Mango Lime Pudding

Mango Lime Pudding is an ideal way to end a meal, both rich and refreshing, but also incredibly quick and easy to make in advance.

Mango Lime Pudding is an ideal way to end a meal, both rich and refreshing, but also incredibly quick and easy to make in advance.

This post is another update of an old post. This was the very last recipe I posted in my last weeks of pregnancy before having Cole and since my life had just turned upside down it was the one featured at the top of my home page for about four months before I felt able to get back to the blog. The old photos hold a particularly gruesome part of my heart as they were the worst ones I think I ever took so I have been keen to revisit this recipe for the past two years and give it the treatment it actually deserved. Below are the original words from back in May 2015 but the photos are resolutely new!

Mango Lime Pudding is an ideal way to end a meal, both rich and refreshing, but also incredibly quick and easy to make in advance.

This is the easiest pudding in the world and that suits me perfectly. If I can whip this up in 10 minutes at eight and a half months pregnant without needing to have a nap half way through then this is a cinch for anyone.

I have been eating mangos by the crate load lately, I can’t get enough of their rich sweet intensity. However, this current craving has led me to realise how lazy I am with fruit. I’ve always thought that I just wasn’t a big fan unless my apples were baked into a pie or my plums were encased by clafoutis but I have realised that actually fruit by itself is quite nice by itself, only before a meal though, never in lieu of dessert, but this is only the case if someone else prepares it for me.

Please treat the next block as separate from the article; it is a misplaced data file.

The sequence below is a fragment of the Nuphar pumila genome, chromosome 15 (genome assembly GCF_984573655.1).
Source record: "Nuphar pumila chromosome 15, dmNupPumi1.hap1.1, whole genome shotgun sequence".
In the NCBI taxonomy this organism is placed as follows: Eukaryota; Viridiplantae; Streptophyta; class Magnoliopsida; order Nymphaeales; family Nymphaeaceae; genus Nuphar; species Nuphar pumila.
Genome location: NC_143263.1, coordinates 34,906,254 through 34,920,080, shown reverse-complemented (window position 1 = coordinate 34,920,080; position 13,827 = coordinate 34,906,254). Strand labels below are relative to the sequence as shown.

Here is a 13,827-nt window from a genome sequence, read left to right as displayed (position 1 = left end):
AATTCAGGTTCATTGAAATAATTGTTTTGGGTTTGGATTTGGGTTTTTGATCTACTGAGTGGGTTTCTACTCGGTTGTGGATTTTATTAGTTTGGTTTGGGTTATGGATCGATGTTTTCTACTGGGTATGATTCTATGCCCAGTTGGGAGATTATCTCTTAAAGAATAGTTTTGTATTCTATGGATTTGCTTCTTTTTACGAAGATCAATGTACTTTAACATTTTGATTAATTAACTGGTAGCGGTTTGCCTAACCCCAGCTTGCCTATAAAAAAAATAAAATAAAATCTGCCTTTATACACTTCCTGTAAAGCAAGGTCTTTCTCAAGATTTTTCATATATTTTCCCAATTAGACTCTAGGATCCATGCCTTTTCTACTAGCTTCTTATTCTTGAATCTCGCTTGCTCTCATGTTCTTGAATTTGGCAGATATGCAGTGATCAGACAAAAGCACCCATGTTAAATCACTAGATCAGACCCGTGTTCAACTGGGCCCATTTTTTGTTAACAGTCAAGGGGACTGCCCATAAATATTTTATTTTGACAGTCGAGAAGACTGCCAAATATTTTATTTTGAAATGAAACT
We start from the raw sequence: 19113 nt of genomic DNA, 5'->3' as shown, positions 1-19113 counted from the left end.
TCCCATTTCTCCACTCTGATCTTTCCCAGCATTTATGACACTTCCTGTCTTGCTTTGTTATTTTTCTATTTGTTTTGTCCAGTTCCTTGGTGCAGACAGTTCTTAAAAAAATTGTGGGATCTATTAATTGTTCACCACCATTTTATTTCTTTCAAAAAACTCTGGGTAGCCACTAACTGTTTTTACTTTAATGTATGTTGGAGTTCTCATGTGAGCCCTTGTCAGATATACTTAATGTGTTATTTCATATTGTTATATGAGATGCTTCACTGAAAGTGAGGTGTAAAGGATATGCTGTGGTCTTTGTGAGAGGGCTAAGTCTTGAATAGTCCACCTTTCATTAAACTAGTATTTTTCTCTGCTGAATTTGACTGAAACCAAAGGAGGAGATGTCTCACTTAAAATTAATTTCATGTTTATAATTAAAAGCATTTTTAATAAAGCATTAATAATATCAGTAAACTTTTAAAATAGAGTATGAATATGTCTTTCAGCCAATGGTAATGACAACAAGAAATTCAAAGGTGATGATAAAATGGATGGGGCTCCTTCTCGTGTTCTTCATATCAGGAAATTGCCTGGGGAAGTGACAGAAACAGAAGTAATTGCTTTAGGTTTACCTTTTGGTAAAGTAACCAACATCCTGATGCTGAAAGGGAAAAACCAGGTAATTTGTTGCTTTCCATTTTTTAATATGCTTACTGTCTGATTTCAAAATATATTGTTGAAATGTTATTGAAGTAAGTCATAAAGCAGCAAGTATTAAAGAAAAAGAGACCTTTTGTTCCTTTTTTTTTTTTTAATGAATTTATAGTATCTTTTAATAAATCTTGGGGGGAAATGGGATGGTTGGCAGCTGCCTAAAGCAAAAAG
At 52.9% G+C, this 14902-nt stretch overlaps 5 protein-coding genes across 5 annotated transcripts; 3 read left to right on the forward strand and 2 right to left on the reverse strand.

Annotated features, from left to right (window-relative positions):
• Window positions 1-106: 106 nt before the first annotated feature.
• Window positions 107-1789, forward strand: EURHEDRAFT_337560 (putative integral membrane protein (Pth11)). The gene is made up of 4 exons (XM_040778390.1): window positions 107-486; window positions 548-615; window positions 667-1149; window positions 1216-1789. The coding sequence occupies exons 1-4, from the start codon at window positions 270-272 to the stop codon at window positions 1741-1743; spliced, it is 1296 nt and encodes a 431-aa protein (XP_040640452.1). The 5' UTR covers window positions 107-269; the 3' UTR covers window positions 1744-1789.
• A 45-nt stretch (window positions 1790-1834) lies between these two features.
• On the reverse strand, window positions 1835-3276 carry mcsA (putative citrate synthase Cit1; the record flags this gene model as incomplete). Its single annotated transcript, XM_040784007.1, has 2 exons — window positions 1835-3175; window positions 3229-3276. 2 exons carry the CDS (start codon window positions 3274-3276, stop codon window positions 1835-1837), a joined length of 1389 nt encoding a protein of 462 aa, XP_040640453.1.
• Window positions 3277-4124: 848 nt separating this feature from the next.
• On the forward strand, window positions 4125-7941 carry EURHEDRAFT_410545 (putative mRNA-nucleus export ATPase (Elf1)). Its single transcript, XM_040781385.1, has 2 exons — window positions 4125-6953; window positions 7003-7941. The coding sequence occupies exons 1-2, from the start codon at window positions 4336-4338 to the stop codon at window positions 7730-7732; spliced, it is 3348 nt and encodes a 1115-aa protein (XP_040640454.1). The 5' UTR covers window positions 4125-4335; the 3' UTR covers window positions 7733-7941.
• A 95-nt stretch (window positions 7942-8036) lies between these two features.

Mango Lime Pudding is an ideal way to end a meal, both rich and refreshing, but also incredibly quick and easy to make in advance.

I will joyfully make all my pastry from scratch, eschew a bottled pesto for a quick five minutes chucking things in the blender, churn my own ice cream and preserve the season’s offerings in vinegars, chutneys and jams but when it comes to fruit for solitary consumption I have absolutely no patience for preparation. Mangoes may only take a couple of minutes to slice out the stone, hedgehog the flesh before cutting it out into neat cubes but it’s a job I will always give to Luke if he’s anywhere in the vicinity. The same goes for melon, it’s the seeds I just can’t be doing with. To my shame I have thrown out untouched melons bought with the best of intentions that have been abandoned for weeks through sheer laziness.